One of them spent thrice his monthly revenue renting apartments and cars, and still the computer surveillance did not detect that to prevent the tragic events. Now this failure of intelligence will mechanically enable them to gain more power, more resources, and less scrutiny.
This is simply wrong and will precisely lead to more of the injustice and imbalance of power that we should all be fighting against.
AP: Charlie Hebdo was perceived as a symbol of free speech, one of the fundamental French and European values. Now the state of emergency curbs this freedom.
JZ: One cannot call it a symbol of free speech when one week later security laws enabling mass surveillance are enacted, the military is put on the streets, and people are jailed for ‘incitement to terrorism’ for things they post on Facebook. Free speech has been used as a pretext to legitimize the drift towards a police state.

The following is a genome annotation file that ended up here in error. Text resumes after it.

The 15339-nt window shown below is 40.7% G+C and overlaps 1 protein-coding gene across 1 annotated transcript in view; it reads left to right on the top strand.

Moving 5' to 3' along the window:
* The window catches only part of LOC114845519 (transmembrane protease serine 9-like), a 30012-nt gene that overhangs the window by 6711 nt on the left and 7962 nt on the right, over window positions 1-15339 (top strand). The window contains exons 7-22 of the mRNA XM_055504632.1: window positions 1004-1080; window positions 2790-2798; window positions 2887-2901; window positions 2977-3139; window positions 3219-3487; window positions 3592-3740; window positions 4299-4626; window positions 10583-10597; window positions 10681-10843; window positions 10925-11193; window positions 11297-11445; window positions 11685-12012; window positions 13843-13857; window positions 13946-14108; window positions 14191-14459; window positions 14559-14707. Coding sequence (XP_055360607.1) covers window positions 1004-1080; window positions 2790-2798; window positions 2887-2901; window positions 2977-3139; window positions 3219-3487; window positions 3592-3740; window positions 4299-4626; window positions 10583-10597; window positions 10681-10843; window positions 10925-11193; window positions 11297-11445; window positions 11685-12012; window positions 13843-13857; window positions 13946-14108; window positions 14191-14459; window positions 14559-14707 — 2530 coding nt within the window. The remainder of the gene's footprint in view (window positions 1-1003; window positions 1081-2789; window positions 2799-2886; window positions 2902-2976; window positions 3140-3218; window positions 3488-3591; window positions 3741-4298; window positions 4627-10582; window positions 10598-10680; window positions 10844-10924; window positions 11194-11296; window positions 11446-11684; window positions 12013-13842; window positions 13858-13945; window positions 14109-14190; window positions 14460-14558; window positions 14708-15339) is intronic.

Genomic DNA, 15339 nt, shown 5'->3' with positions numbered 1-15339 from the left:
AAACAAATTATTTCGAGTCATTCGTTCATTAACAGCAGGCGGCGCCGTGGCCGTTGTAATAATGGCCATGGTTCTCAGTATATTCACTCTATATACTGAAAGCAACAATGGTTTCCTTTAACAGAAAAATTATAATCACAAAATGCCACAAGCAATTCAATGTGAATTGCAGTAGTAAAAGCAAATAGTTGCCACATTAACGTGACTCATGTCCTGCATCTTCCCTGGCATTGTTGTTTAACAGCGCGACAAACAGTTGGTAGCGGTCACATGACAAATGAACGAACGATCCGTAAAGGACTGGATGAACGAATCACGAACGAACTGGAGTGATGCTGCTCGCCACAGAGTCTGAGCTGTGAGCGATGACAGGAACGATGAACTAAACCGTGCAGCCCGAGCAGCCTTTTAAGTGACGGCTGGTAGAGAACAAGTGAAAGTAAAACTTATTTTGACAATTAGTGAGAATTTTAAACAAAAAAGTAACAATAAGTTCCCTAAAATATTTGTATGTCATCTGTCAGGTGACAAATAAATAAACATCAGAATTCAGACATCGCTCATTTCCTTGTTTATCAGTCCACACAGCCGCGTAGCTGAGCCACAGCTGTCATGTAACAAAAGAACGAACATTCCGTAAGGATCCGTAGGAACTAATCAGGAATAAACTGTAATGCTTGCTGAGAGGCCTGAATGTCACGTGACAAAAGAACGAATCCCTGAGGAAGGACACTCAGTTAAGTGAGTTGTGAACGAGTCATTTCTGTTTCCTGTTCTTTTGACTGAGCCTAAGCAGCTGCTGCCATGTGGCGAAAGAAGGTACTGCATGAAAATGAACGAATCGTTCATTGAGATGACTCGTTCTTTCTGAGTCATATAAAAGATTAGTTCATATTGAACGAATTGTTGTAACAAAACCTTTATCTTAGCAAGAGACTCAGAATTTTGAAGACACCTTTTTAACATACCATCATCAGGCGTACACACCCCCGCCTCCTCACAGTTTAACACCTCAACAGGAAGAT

AP: From a civil rights point of view what are the most disconcerting measures introduced by the state of emergency after November 13?
JZ: Police can now search and seize any property any time without a court order. They can search computers, grab all of their data, as well as all of the data on any other computer the searched computer is connected to, think “the cloud”. Over 2500 homes have been raided, including some organic farmers from the south of France who protested two years ago against a silly and costly airport project, along with many others.